There's alot of threads discussing the cost-benefit analysis of JD/MBA (including opportunity costs and so forth), but it's always interesting to hear the perspectives of someone going through the program now.

I can't answer all of your questions but from what I hear, if you have a Business degree,  an MBA is completely redundant.

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Mmm... Interesting thread- I was planning on something like this. I won't have much financial support outside of bank loans/ osap. How affordable is the joint program and can it be done given my financial constraints?

 

Osgoode tuition is nearing 21k, while Schulich is getting pretty close to 30k, plus living expenses. Tuition alone will be over 100k.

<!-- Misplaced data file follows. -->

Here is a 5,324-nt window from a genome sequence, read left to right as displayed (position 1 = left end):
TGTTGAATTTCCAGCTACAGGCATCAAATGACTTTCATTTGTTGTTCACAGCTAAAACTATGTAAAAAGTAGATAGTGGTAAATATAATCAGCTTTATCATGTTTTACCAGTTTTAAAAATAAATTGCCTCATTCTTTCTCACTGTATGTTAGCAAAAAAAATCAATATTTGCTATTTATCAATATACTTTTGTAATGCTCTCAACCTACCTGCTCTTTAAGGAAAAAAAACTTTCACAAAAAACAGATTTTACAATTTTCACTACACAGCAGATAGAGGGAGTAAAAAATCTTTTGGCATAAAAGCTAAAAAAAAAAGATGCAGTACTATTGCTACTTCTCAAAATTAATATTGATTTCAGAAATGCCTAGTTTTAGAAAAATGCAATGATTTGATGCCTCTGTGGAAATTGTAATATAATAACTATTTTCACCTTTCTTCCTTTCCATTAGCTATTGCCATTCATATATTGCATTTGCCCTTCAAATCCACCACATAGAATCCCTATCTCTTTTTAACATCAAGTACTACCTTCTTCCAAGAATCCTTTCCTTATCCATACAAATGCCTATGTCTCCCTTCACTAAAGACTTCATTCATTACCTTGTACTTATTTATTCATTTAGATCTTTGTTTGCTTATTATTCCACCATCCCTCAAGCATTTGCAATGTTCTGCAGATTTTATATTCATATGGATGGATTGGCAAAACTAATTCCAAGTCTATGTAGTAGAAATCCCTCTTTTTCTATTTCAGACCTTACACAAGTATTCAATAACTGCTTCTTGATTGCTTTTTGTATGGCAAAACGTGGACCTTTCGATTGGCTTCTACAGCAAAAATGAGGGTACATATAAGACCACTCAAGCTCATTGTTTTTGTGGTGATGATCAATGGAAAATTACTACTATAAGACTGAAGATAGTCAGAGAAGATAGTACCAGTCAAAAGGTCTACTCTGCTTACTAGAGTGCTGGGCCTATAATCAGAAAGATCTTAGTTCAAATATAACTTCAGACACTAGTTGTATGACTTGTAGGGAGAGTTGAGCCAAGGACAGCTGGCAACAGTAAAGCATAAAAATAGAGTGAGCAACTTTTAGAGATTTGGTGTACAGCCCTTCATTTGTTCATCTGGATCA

My total budget was around 35k for the two semesters of 1L this year (as I mentionned, Osgoode didn't give me anything in terms of bursaries). If you have greater financial need, you're likely to get something...5k seems to be around average, which is still a drop in the bucket based on your budget. If you manage to find well-paid summer jobs, the program is manageable with loans and osap. It's the most affordable JD/MBA of the big 4 Toronto-focused schools (actually, I'm not sure about Queens). Because Schulich is more generous with funding, the extra cost and year of opportunity might be worth it: remember, you can apply to both schools for funding in upper years.